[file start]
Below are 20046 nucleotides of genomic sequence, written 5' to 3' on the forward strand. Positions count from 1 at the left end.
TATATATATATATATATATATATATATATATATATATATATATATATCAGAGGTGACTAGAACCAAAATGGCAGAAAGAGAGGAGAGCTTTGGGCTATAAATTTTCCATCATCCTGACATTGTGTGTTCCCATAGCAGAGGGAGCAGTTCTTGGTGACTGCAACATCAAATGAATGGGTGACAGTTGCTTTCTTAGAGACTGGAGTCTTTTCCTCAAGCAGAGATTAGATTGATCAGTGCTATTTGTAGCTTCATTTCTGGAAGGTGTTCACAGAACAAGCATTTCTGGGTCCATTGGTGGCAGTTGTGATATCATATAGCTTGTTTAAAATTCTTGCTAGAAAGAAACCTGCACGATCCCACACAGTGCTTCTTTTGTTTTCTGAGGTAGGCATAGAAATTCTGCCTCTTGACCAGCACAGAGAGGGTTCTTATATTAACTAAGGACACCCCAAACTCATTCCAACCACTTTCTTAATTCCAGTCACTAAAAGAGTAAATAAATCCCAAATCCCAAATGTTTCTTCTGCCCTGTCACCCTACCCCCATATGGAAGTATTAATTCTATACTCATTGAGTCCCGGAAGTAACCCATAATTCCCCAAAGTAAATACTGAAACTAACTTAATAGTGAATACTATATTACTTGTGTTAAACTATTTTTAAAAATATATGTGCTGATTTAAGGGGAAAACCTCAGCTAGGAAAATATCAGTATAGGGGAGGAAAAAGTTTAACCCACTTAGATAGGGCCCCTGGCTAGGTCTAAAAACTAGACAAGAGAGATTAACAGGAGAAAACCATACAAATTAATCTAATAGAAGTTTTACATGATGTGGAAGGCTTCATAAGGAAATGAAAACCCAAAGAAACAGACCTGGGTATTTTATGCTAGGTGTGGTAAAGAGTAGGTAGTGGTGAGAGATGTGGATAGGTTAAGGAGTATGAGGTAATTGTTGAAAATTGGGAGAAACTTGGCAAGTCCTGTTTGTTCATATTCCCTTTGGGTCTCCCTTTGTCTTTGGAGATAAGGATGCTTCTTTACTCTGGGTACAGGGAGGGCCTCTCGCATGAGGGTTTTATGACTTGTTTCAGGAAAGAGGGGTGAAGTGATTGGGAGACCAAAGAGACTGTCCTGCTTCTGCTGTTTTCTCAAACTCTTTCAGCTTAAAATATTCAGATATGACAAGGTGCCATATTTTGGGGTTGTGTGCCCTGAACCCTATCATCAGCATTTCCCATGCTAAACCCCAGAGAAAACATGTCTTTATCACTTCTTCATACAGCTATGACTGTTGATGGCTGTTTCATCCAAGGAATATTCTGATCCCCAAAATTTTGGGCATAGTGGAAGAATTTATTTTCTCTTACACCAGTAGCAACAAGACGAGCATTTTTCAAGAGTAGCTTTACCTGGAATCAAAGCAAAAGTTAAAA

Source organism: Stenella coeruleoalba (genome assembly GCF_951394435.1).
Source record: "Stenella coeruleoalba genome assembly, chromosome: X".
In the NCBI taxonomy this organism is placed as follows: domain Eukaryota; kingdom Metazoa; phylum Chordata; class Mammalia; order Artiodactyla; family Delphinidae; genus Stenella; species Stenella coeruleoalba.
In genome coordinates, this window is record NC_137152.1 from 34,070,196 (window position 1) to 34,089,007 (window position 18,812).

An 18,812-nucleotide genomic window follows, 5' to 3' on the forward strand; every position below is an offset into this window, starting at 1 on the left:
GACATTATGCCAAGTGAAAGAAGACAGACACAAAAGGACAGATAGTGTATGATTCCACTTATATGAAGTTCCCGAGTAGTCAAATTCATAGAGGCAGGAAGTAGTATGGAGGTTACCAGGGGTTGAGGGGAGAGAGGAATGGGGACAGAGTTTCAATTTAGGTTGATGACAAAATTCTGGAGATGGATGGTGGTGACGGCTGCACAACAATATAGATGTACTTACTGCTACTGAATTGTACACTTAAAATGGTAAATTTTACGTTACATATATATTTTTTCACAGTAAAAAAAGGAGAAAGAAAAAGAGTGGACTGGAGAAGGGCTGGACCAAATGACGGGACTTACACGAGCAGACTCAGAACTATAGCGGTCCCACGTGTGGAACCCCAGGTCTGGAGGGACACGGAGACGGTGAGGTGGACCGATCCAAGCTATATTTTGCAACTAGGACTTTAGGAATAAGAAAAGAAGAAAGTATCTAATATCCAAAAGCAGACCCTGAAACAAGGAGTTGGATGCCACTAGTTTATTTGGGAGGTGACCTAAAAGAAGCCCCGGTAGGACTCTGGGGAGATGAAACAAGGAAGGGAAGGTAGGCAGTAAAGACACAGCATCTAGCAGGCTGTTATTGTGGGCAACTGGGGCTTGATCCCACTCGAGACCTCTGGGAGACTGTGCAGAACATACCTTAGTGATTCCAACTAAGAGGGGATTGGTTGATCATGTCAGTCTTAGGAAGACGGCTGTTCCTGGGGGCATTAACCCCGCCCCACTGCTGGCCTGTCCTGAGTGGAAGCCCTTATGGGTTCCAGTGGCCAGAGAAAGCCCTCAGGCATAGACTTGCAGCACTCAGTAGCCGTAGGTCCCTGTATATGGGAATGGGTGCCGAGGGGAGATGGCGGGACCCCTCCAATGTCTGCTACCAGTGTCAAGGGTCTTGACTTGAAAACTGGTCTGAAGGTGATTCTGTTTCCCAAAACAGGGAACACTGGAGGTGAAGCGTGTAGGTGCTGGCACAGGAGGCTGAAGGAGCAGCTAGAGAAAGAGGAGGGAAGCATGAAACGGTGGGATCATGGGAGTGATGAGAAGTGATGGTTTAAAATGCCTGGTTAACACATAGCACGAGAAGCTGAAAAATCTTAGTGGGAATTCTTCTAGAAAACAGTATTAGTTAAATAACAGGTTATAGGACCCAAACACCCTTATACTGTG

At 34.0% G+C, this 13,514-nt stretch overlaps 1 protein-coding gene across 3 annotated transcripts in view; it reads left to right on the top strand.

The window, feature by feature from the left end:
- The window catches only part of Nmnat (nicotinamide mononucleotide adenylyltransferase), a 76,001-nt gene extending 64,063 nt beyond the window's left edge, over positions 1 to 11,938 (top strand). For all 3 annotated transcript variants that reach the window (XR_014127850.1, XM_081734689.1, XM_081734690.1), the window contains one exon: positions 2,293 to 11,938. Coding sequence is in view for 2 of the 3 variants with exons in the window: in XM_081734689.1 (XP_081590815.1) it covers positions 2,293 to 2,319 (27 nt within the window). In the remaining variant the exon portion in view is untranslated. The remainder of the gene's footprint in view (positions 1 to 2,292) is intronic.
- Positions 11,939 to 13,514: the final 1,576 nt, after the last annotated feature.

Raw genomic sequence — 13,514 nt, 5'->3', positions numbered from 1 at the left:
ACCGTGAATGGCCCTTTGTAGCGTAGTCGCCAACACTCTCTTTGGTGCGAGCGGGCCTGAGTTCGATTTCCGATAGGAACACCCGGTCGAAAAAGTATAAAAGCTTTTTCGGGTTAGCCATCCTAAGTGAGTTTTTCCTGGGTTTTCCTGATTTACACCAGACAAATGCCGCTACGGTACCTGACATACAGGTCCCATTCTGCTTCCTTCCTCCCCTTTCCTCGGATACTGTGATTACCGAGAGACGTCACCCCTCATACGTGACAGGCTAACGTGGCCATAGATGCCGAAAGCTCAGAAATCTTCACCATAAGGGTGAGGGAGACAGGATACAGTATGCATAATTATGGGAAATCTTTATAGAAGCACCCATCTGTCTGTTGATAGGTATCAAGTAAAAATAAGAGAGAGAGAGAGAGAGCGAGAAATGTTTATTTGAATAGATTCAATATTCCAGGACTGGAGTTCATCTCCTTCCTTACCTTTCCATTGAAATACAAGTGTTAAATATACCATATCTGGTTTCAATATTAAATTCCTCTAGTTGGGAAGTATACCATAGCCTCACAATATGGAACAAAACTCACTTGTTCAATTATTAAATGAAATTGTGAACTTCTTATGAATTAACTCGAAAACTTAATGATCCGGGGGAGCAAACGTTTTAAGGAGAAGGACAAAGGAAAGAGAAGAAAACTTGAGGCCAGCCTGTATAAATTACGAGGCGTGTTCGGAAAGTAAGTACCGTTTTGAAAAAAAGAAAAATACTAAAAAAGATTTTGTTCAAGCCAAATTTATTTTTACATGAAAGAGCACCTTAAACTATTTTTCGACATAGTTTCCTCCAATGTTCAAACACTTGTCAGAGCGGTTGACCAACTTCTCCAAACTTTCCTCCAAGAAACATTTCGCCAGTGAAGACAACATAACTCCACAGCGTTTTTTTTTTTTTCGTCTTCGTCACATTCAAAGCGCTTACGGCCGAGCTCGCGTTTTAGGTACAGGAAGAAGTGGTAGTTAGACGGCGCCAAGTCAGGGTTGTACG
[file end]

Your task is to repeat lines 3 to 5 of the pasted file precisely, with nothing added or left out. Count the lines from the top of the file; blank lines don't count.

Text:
Source organism: Stenella coeruleoalba (genome assembly GCF_951394435.1).
Source record: "Stenella coeruleoalba genome assembly, chromosome: X".
In the NCBI taxonomy this organism is placed as follows: domain Eukaryota; kingdom Metazoa; phylum Chordata; class Mammalia; order Artiodactyla; family Delphinidae; genus Stenella; species Stenella coeruleoalba.